First Glimpse of Justin Fields Demands More

The Bears teased with a glimpse of Justin Fields but when it came to the main course they couldn't produce in a 34-14 defeat by the Los Angeles Rams.
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The fact Justin Fields's debut of five plays received so much attention spoke volumes Sunday about the way the Bears performed in a 34-14 loss to the Los Angeles Rams.  

There wasn't much else to be positive about, from their renovated defense to an offensive line now plagued by injuries.

The Bears came into this game with a defensive-minded offensive game plan, hoping to hold the Rams in check, and it was their own defense that was downright offensive.

This is a weak combination.

Beating big-time teams requires more than small thinking and it was apparent the Bears were thinking only of holding onto the ball and not breaking big plays on offense. 

Rams coach Sean McVay properly assessed the secondary problems the Bears have and had quarterback Matthew Stafford attacking downfield. It worked because Khalil Mack, Robert Quinn and Akiem Hicks couldn't provide enough consistent heat on the Rams quarterback to prevent a faulty secondary from being exposed.

"We've got 17 guaranteed opportunities," David Montgomery reminded everyone.

The thought of this happening 16 more times is what makes Justin Fields playing more going forward a very inviting thought. 

Bears Running Game: B-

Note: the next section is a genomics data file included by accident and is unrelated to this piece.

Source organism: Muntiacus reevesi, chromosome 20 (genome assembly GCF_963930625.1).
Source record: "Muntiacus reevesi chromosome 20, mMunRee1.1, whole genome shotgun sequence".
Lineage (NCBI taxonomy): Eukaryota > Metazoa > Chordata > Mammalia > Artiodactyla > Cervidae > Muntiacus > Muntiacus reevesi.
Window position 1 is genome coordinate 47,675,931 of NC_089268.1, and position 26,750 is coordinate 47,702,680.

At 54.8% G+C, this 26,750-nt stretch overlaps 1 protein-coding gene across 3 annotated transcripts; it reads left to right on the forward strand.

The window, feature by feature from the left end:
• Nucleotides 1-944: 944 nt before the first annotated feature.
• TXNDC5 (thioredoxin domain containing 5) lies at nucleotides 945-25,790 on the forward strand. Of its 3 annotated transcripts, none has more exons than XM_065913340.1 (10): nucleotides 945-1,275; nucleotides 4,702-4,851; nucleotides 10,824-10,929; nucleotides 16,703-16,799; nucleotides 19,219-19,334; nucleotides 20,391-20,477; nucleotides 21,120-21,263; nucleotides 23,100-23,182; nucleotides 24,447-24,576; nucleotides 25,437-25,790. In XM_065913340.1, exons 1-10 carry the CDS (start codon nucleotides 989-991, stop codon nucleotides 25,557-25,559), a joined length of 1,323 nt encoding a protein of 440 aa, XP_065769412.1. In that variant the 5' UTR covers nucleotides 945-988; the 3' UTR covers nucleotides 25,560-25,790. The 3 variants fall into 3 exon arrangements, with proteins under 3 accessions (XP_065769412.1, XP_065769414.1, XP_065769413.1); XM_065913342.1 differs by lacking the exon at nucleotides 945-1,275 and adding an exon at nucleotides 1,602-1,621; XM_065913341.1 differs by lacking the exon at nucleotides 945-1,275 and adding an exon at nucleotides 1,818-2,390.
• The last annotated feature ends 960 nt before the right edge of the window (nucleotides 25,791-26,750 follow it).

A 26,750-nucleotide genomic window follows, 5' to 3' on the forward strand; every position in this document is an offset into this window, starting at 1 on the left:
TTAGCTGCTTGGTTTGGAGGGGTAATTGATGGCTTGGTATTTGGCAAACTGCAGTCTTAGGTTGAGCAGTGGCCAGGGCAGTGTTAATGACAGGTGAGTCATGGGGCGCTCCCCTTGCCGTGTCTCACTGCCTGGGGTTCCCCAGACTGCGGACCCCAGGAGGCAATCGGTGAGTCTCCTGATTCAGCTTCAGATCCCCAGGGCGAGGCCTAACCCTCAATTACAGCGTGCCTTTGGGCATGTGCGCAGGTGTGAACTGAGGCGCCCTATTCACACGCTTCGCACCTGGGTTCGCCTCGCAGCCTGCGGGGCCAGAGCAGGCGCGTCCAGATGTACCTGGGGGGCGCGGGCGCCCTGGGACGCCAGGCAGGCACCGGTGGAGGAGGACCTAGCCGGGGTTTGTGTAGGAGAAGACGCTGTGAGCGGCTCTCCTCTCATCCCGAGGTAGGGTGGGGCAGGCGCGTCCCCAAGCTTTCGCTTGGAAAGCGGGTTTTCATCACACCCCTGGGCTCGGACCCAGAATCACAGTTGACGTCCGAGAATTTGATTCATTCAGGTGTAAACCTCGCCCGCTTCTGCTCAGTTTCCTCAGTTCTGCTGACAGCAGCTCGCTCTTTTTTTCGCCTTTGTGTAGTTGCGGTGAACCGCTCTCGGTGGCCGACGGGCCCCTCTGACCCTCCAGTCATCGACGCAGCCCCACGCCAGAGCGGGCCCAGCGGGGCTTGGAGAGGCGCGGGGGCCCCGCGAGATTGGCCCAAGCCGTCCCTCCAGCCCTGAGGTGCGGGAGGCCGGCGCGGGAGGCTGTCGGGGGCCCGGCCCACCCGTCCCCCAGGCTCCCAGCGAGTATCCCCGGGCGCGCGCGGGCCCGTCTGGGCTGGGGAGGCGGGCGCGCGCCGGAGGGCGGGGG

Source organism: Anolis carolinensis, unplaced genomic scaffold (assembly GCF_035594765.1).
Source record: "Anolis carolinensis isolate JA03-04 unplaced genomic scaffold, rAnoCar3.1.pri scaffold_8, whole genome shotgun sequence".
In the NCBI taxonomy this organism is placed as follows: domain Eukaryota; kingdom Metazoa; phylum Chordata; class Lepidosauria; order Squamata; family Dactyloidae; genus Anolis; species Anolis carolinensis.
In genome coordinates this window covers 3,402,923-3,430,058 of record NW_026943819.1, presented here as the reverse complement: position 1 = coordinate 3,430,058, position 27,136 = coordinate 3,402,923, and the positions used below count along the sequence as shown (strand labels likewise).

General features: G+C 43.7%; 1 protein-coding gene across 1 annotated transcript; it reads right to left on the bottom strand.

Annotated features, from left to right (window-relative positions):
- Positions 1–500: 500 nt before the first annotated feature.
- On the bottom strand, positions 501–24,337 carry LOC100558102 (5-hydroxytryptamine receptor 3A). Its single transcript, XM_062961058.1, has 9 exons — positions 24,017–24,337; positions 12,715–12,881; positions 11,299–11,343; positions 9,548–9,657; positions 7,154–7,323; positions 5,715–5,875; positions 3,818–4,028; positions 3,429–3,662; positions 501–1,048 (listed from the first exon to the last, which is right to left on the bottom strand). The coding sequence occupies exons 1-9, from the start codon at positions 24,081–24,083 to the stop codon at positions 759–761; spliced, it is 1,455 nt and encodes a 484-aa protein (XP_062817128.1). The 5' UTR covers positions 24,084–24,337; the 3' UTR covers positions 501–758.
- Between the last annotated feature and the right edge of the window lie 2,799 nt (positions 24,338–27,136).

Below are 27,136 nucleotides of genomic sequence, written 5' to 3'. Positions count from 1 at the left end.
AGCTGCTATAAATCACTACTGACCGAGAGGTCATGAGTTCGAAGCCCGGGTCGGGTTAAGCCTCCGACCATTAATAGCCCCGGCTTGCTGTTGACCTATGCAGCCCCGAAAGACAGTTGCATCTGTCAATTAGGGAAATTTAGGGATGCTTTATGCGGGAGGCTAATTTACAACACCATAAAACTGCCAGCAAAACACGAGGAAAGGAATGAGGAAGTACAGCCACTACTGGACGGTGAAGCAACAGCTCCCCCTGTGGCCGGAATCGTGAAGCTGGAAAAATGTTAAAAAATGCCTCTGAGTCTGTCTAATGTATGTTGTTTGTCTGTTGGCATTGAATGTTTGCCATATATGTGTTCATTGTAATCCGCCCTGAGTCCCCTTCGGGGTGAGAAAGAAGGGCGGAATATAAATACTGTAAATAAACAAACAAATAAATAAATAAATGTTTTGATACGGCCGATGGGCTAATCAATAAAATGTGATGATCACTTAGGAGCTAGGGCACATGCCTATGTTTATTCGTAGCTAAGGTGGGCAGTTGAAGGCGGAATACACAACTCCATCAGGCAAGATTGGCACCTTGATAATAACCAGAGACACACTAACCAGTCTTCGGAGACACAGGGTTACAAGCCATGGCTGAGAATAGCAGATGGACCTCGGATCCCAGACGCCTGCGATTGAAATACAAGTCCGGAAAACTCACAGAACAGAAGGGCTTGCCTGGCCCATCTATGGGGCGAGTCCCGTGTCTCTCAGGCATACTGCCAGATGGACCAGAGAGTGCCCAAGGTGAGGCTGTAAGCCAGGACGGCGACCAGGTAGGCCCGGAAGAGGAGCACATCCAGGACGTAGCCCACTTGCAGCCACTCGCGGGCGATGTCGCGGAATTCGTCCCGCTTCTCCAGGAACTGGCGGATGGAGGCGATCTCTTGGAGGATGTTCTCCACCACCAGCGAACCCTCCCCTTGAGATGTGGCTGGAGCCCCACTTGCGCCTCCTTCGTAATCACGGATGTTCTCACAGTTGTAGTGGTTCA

David Montgomery's 41-yard run to start the game created a bit of false hope but he continued to enjoy enough success to finish with 108 yards on 16 attempts and a TD, his seventh straight game with a TD. However, at the rate the Rams offense was going it would have taken about 300 yards rushing and another three TDs for Montgomery to have an impact. The offensive line's run blocking could have easily broken down considering how they lost tackles Larry Borom and Jason Peters during the game to injuries but they forged ahead and continued opening holes. Justin Fields' TD run wasn't just a big play on his part, as tight end J.P. Holtz threw blocks on two players to spring him and this wasn't easy in a short-yardage area.

Bears Passing Game: D

Andy Dalton averaged a feeble 5.4 yards per attempt, which is the same kind of problem the Bears had last year with Mitchell Trubisky and Nick Foles. So maybe it's the play calling and design and not the passer? One bright spot was receiver Marquise Goodwin, who showed he could have more value than just as a decoy on deep routes. He had the long pass reception of the night, just 19 yards. For all that speed in their receiver corps, that 19-yarder was the only pass completion the Bears had longer than 11 yards. Again, considering the injuries, their pass blocking held up to Aaron Donald reasonably well until it got out of hand in the fourth quarter.  

Bears Run Defense: C+

Even without injured nose tackle Eddie Goldman, the Bears still limited the Rams to 74 rushing yards. The Rams offense didn't need running considering the chaos going on in the Bears secondary. Late in the game when the Rams wanted to kill clock, they were able to run more effectively as they had 62 of the rushing yards in the second half. So it appeared to be more a case of the Rams choosing not to run rather than the Bears stuffing them. Grade: C+